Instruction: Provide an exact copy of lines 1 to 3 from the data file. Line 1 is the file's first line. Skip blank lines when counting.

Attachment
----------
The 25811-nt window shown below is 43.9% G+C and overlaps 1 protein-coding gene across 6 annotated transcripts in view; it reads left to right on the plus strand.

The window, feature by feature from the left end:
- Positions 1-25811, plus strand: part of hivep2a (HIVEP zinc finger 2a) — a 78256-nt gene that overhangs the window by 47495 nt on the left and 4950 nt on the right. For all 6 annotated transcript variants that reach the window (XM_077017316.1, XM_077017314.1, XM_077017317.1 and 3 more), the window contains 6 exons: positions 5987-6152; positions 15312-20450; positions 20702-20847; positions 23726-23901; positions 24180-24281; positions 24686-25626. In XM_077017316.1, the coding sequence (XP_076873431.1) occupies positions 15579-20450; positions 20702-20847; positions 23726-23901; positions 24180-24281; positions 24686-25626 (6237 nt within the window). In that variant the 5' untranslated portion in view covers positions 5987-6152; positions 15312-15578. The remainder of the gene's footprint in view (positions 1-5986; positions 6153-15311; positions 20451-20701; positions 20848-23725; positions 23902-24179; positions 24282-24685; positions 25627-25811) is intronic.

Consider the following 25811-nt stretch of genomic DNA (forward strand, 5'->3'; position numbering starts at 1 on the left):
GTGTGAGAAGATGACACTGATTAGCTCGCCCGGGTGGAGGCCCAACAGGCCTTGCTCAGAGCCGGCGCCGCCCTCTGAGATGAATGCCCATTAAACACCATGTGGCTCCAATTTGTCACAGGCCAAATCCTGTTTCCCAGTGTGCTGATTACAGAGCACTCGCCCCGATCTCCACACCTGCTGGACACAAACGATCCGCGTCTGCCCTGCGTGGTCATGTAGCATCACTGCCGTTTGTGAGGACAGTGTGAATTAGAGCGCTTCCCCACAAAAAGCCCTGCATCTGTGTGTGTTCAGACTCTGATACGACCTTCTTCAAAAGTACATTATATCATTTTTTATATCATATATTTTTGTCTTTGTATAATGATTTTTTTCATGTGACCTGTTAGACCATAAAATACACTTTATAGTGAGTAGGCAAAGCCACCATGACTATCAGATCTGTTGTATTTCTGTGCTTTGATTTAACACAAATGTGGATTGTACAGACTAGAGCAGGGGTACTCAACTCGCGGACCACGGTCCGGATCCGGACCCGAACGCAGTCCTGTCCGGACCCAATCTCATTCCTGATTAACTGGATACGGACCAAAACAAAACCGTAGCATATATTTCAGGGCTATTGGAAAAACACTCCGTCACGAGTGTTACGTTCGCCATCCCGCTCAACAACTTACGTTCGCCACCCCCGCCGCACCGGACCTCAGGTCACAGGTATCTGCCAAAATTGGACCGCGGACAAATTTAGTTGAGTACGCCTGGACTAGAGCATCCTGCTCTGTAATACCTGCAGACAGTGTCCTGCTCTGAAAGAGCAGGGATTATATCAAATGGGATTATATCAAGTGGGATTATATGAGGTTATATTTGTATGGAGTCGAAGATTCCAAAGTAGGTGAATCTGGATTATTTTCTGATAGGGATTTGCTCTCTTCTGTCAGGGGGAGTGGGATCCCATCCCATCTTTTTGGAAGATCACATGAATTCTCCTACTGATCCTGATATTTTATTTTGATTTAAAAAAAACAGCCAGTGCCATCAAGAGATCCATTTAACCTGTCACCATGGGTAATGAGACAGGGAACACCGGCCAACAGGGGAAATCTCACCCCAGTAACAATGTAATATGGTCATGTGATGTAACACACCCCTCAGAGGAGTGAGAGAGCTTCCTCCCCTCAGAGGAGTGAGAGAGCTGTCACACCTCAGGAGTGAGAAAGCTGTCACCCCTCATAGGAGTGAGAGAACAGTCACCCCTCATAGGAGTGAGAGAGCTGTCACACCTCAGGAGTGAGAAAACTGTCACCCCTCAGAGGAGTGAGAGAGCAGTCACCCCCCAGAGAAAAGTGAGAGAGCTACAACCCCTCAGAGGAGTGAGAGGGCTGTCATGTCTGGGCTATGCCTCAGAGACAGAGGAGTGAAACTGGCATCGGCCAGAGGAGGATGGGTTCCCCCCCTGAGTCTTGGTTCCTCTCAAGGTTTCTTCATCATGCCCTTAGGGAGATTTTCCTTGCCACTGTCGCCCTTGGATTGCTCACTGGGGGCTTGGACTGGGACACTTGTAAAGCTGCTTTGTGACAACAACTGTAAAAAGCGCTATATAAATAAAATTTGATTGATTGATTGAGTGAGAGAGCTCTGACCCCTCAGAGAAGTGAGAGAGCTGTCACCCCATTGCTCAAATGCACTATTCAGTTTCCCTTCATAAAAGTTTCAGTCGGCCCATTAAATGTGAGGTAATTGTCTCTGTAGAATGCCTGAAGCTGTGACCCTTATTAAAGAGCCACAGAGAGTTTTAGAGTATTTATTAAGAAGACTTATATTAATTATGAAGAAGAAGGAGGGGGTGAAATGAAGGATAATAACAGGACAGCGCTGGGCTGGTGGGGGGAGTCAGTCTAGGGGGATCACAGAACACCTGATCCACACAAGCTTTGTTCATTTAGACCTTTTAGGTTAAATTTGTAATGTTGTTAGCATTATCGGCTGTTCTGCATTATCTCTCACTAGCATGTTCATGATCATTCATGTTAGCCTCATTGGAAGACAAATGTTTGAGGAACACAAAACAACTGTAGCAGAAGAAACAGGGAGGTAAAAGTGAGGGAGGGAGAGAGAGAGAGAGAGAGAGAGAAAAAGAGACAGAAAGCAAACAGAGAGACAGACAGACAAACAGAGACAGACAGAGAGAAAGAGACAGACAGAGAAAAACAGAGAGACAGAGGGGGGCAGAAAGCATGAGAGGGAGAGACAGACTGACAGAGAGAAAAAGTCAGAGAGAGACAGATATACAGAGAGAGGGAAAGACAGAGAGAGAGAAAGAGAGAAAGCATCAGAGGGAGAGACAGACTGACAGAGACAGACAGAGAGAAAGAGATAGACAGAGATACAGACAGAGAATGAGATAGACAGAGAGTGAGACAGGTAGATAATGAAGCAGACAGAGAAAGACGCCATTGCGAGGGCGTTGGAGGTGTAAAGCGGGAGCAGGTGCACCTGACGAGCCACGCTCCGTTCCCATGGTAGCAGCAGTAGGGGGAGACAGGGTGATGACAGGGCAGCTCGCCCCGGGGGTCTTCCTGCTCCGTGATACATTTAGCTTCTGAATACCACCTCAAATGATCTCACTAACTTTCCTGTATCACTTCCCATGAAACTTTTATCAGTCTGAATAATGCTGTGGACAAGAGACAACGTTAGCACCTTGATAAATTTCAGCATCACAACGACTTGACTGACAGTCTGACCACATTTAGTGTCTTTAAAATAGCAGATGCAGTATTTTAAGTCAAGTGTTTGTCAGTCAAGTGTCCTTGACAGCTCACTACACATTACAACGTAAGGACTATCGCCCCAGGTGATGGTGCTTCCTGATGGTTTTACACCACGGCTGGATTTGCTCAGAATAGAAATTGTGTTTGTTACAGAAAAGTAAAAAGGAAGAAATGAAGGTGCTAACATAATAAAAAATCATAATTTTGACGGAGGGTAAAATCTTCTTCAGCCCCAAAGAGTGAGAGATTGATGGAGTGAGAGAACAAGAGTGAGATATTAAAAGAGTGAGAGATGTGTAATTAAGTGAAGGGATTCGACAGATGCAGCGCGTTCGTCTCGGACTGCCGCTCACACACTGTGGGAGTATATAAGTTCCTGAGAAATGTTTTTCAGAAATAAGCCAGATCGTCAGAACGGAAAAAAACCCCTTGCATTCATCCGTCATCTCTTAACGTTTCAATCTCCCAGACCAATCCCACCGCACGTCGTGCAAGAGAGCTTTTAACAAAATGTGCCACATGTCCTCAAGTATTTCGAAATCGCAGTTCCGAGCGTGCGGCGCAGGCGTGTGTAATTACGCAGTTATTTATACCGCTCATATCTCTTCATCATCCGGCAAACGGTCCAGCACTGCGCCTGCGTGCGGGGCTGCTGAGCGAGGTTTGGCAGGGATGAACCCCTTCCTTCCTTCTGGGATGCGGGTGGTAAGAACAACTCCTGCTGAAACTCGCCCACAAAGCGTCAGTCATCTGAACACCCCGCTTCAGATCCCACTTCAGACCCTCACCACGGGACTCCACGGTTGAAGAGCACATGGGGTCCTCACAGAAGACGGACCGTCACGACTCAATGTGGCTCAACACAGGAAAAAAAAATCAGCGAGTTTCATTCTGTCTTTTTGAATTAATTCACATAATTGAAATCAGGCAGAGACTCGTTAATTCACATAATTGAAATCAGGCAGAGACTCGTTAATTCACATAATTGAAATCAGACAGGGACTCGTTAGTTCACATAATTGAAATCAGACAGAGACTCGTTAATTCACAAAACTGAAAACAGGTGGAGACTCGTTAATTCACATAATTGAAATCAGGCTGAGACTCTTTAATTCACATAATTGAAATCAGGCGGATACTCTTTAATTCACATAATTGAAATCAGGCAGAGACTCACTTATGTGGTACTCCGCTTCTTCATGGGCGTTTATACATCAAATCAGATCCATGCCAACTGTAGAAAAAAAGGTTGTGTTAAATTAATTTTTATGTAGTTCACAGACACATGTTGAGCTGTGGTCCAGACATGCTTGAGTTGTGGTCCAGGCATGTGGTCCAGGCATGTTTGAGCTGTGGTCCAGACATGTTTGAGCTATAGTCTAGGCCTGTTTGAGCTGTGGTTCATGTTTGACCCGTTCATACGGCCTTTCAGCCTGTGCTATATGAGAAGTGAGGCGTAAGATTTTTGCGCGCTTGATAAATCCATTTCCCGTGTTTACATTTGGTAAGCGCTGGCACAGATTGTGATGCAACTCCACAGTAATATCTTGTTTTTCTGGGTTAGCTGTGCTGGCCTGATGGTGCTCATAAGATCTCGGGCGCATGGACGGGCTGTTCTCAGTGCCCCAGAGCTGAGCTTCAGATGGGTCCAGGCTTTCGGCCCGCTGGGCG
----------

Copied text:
The 25811-nt window shown below is 43.9% G+C and overlaps 1 protein-coding gene across 6 annotated transcripts in view; it reads left to right on the plus strand.

The window, feature by feature from the left end:
- Positions 1-25811, plus strand: part of hivep2a (HIVEP zinc finger 2a) — a 78256-nt gene that overhangs the window by 47495 nt on the left and 4950 nt on the right. For all 6 annotated transcript variants that reach the window (XM_077017316.1, XM_077017314.1, XM_077017317.1 and 3 more), the window contains 6 exons: positions 5987-6152; positions 15312-20450; positions 20702-20847; positions 23726-23901; positions 24180-24281; positions 24686-25626. In XM_077017316.1, the coding sequence (XP_076873431.1) occupies positions 15579-20450; positions 20702-20847; positions 23726-23901; positions 24180-24281; positions 24686-25626 (6237 nt within the window). In that variant the 5' untranslated portion in view covers positions 5987-6152; positions 15312-15578. The remainder of the gene's footprint in view (positions 1-5986; positions 6153-15311; positions 20451-20701; positions 20848-23725; positions 23902-24179; positions 24282-24685; positions 25627-25811) is intronic.